The best mafia killers are all operating in Iraq, from Mughniyah (constantly on the move) to Naccache and Zarkawi (both in Baghdad as of the end of last week). They are getting support from the three surviving terror masters in Damascus, Tehran, and Riyadh, as well as increasing assistance from our old friend, Libya's Muammar Qadaffi. In the last ten days of August, more than 3,000 terrorist operatives crossed from Iran to Iraq, despite recent Coalition efforts to "seal the border." Some of them have been detected by Iraqi security forces, who have found that the Iranians have co-opted members of some of the organizations we have nominated to govern the country. According to the London Times (August 28):
Members of two leading Shia parties in Iraq's United States-appointed Governing Council are helping to smuggle thousands of Iranians into Iraq in an illegal trade that has opened the frontier to terrorists, border police say...SCIRI and Islamic Dawa...set up floating border posts in the desert and were providing guides to ferry pilgrims past official border controls to reach the holy Shia cities...
A man described by the Times as a "senior Iraqi former exile" grimly remarked that "Iran is winning this war, not America" and asserted that Iranian Shiites were working hand-in-glove with armed Sunni groups. And a Mr. Dawoud (head of customs at Munthriya) agreed: "We didn't get rid of Saddam just to give Iraq to these people....Nobody is stopping them. Soon it will be too late."
Similar stories could be told about Syria and Saudi Arabia, but Iran remains the lynchpin of the terror network, and its leaders are engaged in a life-or-death struggle with us in Iraq, knowing that if we succeed, they are doomed. Once upon a time, the mullahs were known for their elegant cunning, but with the passage of time they have become palpably more desperate and thus more rigid. Nothing shows their desperation more clearly than the celebrated murder of the Canadian/Iranian journalist, Zahra Kazemi. She had been taking photographs of the demonstrations in Tehran in June, and was arrested by the regime's thugs. They raped and beat her to death, and what passes for the international community demanded justice. The mullahs responded by organizing a quick funeral in Tabriz (forbidding her son to take his mother's body back to Canada), and arresting two low-level functionaries. But over the weekend, the charges were dropped, and a new investigation was promised.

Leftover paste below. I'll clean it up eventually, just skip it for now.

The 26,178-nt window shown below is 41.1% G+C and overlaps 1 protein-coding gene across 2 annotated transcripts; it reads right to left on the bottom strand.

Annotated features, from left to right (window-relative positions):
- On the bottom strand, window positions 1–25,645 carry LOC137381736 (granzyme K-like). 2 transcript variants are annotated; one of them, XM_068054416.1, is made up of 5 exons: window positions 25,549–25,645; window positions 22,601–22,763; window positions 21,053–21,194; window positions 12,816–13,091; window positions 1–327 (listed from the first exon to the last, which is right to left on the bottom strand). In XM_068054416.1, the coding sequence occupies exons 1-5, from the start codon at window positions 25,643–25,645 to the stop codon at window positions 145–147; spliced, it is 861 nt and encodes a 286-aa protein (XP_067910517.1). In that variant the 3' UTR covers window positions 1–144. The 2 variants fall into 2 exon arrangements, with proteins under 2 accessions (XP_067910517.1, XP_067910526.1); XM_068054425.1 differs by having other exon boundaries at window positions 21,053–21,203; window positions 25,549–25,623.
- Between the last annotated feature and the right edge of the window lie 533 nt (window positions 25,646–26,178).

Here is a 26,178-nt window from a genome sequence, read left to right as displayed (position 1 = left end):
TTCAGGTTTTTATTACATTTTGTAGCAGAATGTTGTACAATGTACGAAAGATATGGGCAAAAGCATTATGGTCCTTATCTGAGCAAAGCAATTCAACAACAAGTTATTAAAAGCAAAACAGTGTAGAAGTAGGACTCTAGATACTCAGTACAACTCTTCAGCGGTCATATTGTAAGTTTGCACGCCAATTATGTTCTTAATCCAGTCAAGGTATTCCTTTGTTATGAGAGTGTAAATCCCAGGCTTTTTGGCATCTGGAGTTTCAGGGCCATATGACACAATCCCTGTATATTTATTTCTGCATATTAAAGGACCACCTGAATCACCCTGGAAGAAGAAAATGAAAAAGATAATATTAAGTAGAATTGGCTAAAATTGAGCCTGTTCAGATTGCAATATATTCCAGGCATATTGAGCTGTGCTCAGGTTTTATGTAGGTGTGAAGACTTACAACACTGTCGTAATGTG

Such Iranian promises are as reliable as their recent undertaking to send al Qaeda terrorists back to Saudi Arabia. Saudi Interior Minister Prince Nayif bin Abd al-Aziz al-Saud announced on August 30 that none of the Saudis detained in Iran have been sent to Saudi Arabia. Needless to say, none of the al Qaeda terrorists we have been asking for have been seen this side of the Caspian Sea, nor will they until and unless the mullahs are removed from power.
Which leaves us with the usual questions for the secretary of state and his henchmen who are supposed to design an effective Iran policy: Why are you still negotiating with this evil regime? How many Iranians, Iraqis, Americans, and Englishmen have to be murdered by the mullahs before you accept the plain facts about the Iranian regime, and commit this country to the liberation of the Iranian people? Or do we have to await even greater catastrophes, and then have to confront religious fanatics armed with atomic bombs?
Michael Ledeen, an NRO contributing editor, is most recently the author of The War Against the Terror Masters. Ledeen is resident Scholar in the Freedom Chair at the American Enterprise Institute. http://www.nationalreview.com/ledeen/ledeen090203.asp
Doc, Thanks for your posts on Ledeens'.